Lawmakers in America's poorest state once again financed government services for poor folks by taxing poor folks.
It wasn't pretty -- it never is -- but the just-ended legislative session once again produced a mixed bag for taxpayers and power players. Without further ado, here's our annual recap of "da winnas and da loozas," starting with ...
1. Fiscal Reform. Who'd a thought it? Nobody gave Rep. Vic Stelly's income tax plan a remote chance of passing. Then, when the wheels came off the governor's sales tax proposal, the Stelly Plan started looking better and better. It just proves how unpredictable legislative sessions can be. The proposed constitutional amendment substitutes state income taxes for regressive sales taxes, but it requires voter approval in November. That won't be easy. Voters rejected a similar plan several years ago, but this time the Stelly Plan is more or less revenue-neutral.
2. Gov. Mike Foster. He didn't get his revenue package exactly as he wanted it, but he got the money nonetheless. He wanted lawmakers to renew the "temporary" 4-cent sales tax for 10 years, with a complex phase-out scheme. The phase-out mechanism struck most lawmakers as too tenuous, and they balked. But, in the end, they extended 97.5 percent of the sales taxes (and threw in some others) to "plug the hole" in the state's $16 billion operating budget. Foster also beat back his old friends (and recent adversaries) at the Louisiana Association of Business and Industry (LABI) on reducing business taxes.
3. LSU and Tulane Medical Centers. State Rep. Mitch Landrieu authored a cigarette tax hike to pay for cancer centers in New Orleans and Shreveport. LSU and Tulane medical centers, which don't often work together harmoniously, will jointly operate the centers and lay a cornerstone for Louisiana's nascent biotechnology industry.
4. The Black Caucus. The Legislative Black Caucus voted almost unanimously against a late version of the sales tax renewal, sending the bill back to a conference committee for more tinkering. The final version made just one penny (instead of two) of the sales tax permanent, but the real significance of the change was the caucus' cohesive power play.
5. Firemen, Cops and State Police. They won enhanced retirement benefits by redirecting the proceeds of an existing insurance premium tax. These groups, particularly the firemen, have one of the best lobbying teams in the game.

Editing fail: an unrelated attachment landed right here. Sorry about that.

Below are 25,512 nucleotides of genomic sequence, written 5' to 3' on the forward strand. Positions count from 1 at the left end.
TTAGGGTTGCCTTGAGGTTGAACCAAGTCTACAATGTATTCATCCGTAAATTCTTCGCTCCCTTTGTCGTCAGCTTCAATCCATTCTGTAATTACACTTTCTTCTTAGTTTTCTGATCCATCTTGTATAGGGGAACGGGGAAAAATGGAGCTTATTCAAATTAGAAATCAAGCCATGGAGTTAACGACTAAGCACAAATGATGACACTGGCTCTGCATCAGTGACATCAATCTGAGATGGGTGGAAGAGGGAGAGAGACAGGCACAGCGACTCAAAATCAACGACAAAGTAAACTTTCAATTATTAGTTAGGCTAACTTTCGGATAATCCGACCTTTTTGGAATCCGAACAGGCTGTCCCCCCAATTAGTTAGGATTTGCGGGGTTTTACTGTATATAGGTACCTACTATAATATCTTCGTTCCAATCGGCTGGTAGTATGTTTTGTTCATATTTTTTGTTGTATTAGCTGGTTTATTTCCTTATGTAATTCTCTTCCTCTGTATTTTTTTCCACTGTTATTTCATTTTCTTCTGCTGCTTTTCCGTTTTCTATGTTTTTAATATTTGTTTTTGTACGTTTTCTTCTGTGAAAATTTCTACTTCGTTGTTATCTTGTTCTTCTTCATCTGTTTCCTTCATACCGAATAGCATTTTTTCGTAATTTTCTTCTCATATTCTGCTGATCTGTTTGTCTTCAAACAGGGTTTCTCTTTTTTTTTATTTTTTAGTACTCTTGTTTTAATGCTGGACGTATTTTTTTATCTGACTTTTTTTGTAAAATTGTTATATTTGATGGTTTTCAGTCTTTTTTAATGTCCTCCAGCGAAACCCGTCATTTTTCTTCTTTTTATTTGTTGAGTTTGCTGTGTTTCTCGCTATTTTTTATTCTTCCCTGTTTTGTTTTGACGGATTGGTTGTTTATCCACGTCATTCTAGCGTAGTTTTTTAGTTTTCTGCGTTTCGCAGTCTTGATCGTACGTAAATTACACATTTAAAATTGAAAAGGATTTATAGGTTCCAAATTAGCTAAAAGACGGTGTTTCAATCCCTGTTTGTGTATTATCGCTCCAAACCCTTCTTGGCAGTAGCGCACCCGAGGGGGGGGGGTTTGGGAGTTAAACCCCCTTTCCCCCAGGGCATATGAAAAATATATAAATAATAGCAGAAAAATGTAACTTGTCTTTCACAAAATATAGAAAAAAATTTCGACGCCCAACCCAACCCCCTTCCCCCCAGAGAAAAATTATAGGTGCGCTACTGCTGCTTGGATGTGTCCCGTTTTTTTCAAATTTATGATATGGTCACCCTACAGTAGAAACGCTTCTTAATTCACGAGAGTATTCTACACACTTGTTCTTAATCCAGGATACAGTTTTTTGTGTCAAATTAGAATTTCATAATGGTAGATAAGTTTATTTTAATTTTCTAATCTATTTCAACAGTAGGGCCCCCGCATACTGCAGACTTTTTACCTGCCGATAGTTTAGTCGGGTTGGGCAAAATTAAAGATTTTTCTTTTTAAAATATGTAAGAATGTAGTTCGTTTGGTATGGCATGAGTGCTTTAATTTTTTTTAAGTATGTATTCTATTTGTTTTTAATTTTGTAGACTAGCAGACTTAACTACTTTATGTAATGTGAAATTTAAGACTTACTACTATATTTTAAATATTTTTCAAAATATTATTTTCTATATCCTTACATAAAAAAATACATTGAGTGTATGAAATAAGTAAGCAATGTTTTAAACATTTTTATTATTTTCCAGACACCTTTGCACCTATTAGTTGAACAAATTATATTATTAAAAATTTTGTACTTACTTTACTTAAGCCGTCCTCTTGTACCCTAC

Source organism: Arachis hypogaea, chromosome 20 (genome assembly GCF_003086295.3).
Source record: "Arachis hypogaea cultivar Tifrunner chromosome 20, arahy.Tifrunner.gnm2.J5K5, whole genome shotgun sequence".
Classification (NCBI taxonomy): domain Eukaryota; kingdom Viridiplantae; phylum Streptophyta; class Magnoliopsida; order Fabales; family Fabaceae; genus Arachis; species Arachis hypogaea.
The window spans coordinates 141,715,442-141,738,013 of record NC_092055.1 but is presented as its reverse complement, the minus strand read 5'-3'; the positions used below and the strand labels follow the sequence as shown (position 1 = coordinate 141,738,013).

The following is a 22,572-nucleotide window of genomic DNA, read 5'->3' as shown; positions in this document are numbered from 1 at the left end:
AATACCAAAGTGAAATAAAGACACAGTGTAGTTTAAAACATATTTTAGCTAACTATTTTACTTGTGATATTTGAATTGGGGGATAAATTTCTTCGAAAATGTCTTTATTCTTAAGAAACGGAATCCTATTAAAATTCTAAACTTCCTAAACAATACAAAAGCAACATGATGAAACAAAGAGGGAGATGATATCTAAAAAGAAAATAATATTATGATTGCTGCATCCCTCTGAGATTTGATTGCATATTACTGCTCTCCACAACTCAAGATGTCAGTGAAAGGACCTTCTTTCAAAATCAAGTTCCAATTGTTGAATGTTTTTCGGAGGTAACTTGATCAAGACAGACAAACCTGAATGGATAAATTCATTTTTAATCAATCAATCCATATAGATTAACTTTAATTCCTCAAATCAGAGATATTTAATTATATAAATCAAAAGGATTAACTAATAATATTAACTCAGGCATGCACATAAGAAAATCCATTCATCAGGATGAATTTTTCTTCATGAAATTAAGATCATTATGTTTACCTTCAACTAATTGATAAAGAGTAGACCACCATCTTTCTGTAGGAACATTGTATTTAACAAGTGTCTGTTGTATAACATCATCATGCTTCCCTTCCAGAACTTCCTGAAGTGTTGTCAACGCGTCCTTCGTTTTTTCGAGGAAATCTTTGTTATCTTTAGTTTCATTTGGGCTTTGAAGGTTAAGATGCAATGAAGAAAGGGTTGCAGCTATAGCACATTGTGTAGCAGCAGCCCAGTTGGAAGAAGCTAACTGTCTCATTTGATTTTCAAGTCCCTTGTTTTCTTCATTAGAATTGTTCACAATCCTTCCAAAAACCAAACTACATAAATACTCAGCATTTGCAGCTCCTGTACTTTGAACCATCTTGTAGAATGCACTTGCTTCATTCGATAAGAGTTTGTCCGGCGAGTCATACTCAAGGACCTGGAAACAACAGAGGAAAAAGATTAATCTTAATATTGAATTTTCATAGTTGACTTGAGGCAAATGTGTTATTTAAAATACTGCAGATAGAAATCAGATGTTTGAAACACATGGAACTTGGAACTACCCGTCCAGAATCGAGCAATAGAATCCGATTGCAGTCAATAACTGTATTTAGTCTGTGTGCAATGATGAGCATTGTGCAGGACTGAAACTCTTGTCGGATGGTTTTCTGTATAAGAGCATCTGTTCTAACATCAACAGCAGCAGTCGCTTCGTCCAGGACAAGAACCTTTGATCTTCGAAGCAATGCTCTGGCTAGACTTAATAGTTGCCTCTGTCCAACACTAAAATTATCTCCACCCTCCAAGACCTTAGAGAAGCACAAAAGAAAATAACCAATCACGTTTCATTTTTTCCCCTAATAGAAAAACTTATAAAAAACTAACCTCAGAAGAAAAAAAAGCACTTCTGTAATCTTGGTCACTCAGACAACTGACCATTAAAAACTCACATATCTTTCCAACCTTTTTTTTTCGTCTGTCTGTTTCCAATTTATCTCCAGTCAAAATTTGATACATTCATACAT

Which brings us to ...
1. LABI. The Louisiana Association of Business and Industry is not supposed to lose with a Republican governor and a Republican Senate president, but LABI lost both its priority bills this year. One would have cut the corporate franchise tax by eliminating debt from the tax base; the other would have cut in half the sales tax on machinery. LABI may have gotten too big for its britches after pounding Foster's "single business tax" two years ago. Payback is a mother.
2. Poor People. By extending the "temporary" sales taxes two more years (and making one penny of it permanent), lawmakers in America's poorest state once again financed government services for poor folks by taxing poor folks the hardest.
3. Big Tobacco. I could easily add "smokers" to this list, but they already have cancer to worry about. The tobacco industry, generally a powerhouse, got hit for nearly $59 million in taxes to pay for cancer centers in New Orleans and Shreveport.
4. The Republican Caucus. Is there such a thing any more? GOP lawmakers were torn between their pro-tax leader, Gov. Foster, and their anti-tax philosophy (not to mention their constituents) on a number of occasions. As a result, Republicans split on most of the tax votes, rendering the "caucus" label meaningless.
5. Mike the Tiger. LSU's mascot was supposed to get better digs (and better handlers). But a Byzantine scheme to "hide" the appropriation was foiled, and the beloved Bengal is perhaps the session's biggest casualty.
Let's hope Alabama and Florida treat him better in the fall.